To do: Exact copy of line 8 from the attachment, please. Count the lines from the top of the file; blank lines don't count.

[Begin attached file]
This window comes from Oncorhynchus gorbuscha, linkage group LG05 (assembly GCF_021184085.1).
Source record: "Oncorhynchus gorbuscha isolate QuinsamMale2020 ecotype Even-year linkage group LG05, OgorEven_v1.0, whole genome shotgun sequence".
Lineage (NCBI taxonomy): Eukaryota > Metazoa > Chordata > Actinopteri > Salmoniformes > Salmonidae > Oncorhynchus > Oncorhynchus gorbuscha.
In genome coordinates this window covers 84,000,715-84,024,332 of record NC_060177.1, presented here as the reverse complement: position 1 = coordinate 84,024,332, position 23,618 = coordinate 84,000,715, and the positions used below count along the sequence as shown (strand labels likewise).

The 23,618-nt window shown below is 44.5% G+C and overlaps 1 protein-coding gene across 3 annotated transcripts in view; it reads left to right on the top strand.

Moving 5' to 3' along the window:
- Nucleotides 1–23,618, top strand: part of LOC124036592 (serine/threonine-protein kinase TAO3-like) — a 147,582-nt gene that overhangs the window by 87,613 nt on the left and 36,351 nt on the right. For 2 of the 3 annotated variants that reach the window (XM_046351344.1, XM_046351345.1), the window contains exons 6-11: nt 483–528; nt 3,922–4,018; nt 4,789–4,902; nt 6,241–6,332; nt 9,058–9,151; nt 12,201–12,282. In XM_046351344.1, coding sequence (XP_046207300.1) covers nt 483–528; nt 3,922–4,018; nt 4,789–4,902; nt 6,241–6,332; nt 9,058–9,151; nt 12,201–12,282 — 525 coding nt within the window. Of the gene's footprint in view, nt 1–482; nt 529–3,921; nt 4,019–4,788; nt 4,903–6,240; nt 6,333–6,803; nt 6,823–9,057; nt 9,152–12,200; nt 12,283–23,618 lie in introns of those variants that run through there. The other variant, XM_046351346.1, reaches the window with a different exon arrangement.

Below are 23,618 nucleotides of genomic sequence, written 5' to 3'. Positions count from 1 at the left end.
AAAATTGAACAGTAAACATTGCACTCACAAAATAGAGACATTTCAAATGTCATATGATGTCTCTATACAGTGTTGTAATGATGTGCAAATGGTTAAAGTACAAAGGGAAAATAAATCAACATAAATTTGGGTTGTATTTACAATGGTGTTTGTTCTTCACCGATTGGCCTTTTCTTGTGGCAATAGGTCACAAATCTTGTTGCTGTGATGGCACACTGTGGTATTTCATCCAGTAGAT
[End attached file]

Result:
Below are 23,618 nucleotides of genomic sequence, written 5' to 3'. Positions count from 1 at the left end.